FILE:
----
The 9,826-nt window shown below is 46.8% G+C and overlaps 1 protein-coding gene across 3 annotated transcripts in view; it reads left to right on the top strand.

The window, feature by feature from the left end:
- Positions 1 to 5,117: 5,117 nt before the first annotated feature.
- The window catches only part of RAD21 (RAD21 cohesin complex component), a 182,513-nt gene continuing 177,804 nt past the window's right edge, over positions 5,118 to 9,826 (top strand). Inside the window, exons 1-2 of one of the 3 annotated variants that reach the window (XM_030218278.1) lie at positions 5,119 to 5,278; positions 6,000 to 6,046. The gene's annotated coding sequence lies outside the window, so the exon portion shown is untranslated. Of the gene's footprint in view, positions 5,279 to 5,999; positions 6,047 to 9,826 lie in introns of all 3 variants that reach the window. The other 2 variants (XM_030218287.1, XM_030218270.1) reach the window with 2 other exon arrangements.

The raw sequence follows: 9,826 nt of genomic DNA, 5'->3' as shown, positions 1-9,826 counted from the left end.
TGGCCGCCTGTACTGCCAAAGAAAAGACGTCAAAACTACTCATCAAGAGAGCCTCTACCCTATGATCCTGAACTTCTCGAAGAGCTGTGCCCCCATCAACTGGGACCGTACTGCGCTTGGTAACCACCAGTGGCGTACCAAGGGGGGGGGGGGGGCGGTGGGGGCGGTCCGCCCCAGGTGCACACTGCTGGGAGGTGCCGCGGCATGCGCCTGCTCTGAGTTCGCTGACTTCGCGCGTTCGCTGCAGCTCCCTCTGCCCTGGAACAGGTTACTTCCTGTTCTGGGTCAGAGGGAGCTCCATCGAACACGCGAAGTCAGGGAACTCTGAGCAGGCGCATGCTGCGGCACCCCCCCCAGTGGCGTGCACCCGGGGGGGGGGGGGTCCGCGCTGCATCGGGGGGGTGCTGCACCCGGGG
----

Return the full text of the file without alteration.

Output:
The 9,826-nt window shown below is 46.8% G+C and overlaps 1 protein-coding gene across 3 annotated transcripts in view; it reads left to right on the top strand.

The window, feature by feature from the left end:
- Positions 1 to 5,117: 5,117 nt before the first annotated feature.
- The window catches only part of RAD21 (RAD21 cohesin complex component), a 182,513-nt gene continuing 177,804 nt past the window's right edge, over positions 5,118 to 9,826 (top strand). Inside the window, exons 1-2 of one of the 3 annotated variants that reach the window (XM_030218278.1) lie at positions 5,119 to 5,278; positions 6,000 to 6,046. The gene's annotated coding sequence lies outside the window, so the exon portion shown is untranslated. Of the gene's footprint in view, positions 5,279 to 5,999; positions 6,047 to 9,826 lie in introns of all 3 variants that reach the window. The other 2 variants (XM_030218287.1, XM_030218270.1) reach the window with 2 other exon arrangements.

The raw sequence follows: 9,826 nt of genomic DNA, 5'->3' as shown, positions 1-9,826 counted from the left end.
TGGCCGCCTGTACTGCCAAAGAAAAGACGTCAAAACTACTCATCAAGAGAGCCTCTACCCTATGATCCTGAACTTCTCGAAGAGCTGTGCCCCCATCAACTGGGACCGTACTGCGCTTGGTAACCACCAGTGGCGTACCAAGGGGGGGGGGGGGGCGGTGGGGGCGGTCCGCCCCAGGTGCACACTGCTGGGAGGTGCCGCGGCATGCGCCTGCTCTGAGTTCGCTGACTTCGCGCGTTCGCTGCAGCTCCCTCTGCCCTGGAACAGGTTACTTCCTGTTCTGGGTCAGAGGGAGCTCCATCGAACACGCGAAGTCAGGGAACTCTGAGCAGGCGCATGCTGCGGCACCCCCCCCAGTGGCGTGCACCCGGGGGGGGGGGGGTCCGCGCTGCATCGGGGGGGTGCTGCACCCGGGG